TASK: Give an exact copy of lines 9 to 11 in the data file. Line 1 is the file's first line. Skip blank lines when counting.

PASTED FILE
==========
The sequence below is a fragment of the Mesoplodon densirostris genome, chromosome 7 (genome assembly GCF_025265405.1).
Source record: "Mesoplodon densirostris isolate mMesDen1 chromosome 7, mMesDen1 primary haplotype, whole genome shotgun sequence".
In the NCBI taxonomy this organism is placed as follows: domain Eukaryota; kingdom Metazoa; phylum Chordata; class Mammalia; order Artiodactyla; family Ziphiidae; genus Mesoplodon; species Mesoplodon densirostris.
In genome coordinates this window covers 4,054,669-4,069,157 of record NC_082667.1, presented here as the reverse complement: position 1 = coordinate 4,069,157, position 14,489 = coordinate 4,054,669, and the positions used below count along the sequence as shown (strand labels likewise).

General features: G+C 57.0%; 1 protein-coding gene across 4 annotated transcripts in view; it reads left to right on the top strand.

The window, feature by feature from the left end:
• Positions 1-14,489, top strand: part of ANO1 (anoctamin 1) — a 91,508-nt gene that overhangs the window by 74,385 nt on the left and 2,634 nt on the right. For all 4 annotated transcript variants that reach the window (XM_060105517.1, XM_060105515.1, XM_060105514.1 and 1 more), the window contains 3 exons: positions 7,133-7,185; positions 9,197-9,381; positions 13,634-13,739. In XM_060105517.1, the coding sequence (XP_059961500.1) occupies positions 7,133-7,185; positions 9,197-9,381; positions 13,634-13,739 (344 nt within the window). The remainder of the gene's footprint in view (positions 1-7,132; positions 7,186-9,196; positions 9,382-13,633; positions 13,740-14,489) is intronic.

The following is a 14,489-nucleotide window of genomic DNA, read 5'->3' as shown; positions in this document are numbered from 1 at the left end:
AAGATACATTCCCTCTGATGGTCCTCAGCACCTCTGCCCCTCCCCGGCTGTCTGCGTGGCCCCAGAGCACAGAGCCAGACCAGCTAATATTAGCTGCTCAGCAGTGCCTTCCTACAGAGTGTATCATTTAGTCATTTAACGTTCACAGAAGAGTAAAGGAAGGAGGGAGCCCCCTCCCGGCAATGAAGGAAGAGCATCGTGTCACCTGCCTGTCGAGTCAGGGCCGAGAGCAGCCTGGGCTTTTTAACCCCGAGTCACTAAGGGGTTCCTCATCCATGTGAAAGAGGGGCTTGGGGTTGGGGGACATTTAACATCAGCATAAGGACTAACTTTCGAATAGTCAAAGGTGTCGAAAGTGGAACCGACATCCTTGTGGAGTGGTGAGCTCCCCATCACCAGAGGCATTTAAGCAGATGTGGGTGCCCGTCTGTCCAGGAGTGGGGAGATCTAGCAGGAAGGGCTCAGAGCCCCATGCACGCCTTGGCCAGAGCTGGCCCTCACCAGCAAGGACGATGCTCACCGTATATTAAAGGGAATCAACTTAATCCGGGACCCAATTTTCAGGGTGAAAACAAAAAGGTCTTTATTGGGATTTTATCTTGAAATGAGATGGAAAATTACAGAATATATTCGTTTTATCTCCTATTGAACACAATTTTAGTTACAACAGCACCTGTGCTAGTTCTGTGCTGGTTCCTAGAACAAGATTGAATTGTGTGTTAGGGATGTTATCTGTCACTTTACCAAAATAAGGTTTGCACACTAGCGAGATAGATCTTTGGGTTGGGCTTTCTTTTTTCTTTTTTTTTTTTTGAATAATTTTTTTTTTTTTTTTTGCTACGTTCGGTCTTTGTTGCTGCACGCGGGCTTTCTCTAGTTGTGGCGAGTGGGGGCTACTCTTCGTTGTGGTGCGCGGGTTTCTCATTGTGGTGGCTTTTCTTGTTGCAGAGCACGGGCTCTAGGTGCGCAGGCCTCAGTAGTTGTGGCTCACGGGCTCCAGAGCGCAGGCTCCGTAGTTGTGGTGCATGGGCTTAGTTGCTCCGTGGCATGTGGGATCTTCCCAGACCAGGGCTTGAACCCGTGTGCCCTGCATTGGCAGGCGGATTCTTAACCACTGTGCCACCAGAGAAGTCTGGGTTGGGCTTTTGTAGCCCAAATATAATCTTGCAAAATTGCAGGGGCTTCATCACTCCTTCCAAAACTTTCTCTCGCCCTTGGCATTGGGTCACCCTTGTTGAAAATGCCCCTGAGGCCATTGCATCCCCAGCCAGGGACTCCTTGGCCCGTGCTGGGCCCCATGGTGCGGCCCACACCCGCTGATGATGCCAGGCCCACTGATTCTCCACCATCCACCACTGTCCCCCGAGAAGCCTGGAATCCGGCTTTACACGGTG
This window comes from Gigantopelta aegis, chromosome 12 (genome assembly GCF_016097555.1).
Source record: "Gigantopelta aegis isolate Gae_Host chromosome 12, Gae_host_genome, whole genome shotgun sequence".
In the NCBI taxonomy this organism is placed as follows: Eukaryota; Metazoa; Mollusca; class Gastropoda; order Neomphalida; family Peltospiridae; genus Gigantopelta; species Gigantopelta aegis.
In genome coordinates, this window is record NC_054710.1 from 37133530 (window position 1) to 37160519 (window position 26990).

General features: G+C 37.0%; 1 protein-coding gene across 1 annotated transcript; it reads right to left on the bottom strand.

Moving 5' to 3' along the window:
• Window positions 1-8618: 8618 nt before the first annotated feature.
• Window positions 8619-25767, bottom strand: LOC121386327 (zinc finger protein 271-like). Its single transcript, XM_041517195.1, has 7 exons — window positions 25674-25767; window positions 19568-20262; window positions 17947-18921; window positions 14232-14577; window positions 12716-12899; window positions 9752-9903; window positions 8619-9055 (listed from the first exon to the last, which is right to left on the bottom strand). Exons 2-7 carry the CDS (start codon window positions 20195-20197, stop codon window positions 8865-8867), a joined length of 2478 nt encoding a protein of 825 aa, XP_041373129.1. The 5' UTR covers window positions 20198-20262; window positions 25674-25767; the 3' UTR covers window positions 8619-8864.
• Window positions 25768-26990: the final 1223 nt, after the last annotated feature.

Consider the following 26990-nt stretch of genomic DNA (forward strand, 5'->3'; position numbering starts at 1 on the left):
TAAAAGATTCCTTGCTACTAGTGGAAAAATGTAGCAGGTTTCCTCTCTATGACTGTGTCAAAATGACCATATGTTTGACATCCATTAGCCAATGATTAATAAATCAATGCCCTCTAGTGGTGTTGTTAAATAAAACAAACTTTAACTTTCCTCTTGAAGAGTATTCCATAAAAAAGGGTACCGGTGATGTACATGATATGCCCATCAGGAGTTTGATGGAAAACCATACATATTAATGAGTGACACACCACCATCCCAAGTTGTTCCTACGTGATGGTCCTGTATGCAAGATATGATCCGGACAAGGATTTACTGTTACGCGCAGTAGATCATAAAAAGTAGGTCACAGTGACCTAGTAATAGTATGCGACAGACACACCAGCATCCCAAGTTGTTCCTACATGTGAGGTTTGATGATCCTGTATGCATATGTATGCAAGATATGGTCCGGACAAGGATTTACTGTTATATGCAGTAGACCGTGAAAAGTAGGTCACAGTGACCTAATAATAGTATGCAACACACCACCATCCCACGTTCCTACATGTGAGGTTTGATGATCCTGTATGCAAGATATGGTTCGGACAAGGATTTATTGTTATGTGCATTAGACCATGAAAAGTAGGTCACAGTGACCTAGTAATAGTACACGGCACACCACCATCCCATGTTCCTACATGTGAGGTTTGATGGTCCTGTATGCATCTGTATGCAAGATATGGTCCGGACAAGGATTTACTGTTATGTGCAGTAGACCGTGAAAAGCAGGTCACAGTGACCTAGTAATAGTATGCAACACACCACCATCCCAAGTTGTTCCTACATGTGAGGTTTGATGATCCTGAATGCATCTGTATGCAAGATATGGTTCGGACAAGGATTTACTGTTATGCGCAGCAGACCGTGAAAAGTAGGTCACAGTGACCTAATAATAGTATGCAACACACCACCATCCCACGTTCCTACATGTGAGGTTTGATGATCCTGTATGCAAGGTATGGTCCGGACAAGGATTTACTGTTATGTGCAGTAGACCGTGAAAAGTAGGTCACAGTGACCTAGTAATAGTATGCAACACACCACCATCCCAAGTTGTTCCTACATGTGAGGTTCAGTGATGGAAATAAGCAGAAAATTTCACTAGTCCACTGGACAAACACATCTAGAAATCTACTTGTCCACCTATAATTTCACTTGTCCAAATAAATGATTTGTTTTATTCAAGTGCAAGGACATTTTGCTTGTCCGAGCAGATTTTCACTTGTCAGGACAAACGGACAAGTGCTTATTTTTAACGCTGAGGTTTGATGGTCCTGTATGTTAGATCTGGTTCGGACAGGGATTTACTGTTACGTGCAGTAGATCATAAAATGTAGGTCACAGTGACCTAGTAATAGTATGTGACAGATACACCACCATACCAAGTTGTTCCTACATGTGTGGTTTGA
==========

AAGATACATTCCCTCTGATGGTCCTCAGCACCTCTGCCCCTCCCCGGCTGTCTGCGTGGCCCCAGAGCACAGAGCCAGACCAGCTAATATTAGCTGCTCAGCAGTGCCTTCCTACAGAGTGTATCATTTAGTCATTTAACGTTCACAGAAGAGTAAAGGAAGGAGGGAGCCCCCTCCCGGCAATGAAGGAAGAGCATCGTGTCACCTGCCTGTCGAGTCAGGGCCGAGAGCAGCCTGGGCTTTTTAACCCCGAGTCACTAAGGGGTTCCTCATCCATGTGAAAGAGGGGCTTGGGGTTGGGGGACATTTAACATCAGCATAAGGACTAACTTTCGAATAGTCAAAGGTGTCGAAAGTGGAACCGACATCCTTGTGGAGTGGTGAGCTCCCCATCACCAGAGGCATTTAAGCAGATGTGGGTGCCCGTCTGTCCAGGAGTGGGGAGATCTAGCAGGAAGGGCTCAGAGCCCCATGCACGCCTTGGCCAGAGCTGGCCCTCACCAGCAAGGACGATGCTCACCGTATATTAAAGGGAATCAACTTAATCCGGGACCCAATTTTCAGGGTGAAAACAAAAAGGTCTTTATTGGGATTTTATCTTGAAATGAGATGGAAAATTACAGAATATATTCGTTTTATCTCCTATTGAACACAATTTTAGTTACAACAGCACCTGTGCTAGTTCTGTGCTGGTTCCTAGAACAAGATTGAATTGTGTGTTAGGGATGTTATCTGTCACTTTACCAAAATAAGGTTTGCACACTAGCGAGATAGATCTTTGGGTTGGGCTTTCTTTTTTCTTTTTTTTTTTTTGAATAATTTTTTTTTTTTTTTTTGCTACGTTCGGTCTTTGTTGCTGCACGCGGGCTTTCTCTAGTTGTGGCGAGTGGGGGCTACTCTTCGTTGTGGTGCGCGGGTTTCTCATTGTGGTGGCTTTTCTTGTTGCAGAGCACGGGCTCTAGGTGCGCAGGCCTCAGTAGTTGTGGCTCACGGGCTCCAGAGCGCAGGCTCCGTAGTTGTGGTGCATGGGCTTAGTTGCTCCGTGGCATGTGGGATCTTCCCAGACCAGGGCTTGAACCCGTGTGCCCTGCATTGGCAGGCGGATTCTTAACCACTGTGCCACCAGAGAAGTCTGGGTTGGGCTTTTGTAGCCCAAATATAATCTTGCAAAATTGCAGGGGCTTCATCACTCCTTCCAAAACTTTCTCTCGCCCTTGGCATTGGGTCACCCTTGTTGAAAATGCCCCTGAGGCCATTGCATCCCCAGCCAGGGACTCCTTGGCCCGTGCTGGGCCCCATGGTGCGGCCCACACCCGCTGATGATGCCAGGCCCACTGATTCTCCACCATCCACCACTGTCCCCCGAGAAGCCTGGAATCCGGCTTTACACGGTG
This window comes from Gigantopelta aegis, chromosome 12 (genome assembly GCF_016097555.1).
Source record: "Gigantopelta aegis isolate Gae_Host chromosome 12, Gae_host_genome, whole genome shotgun sequence".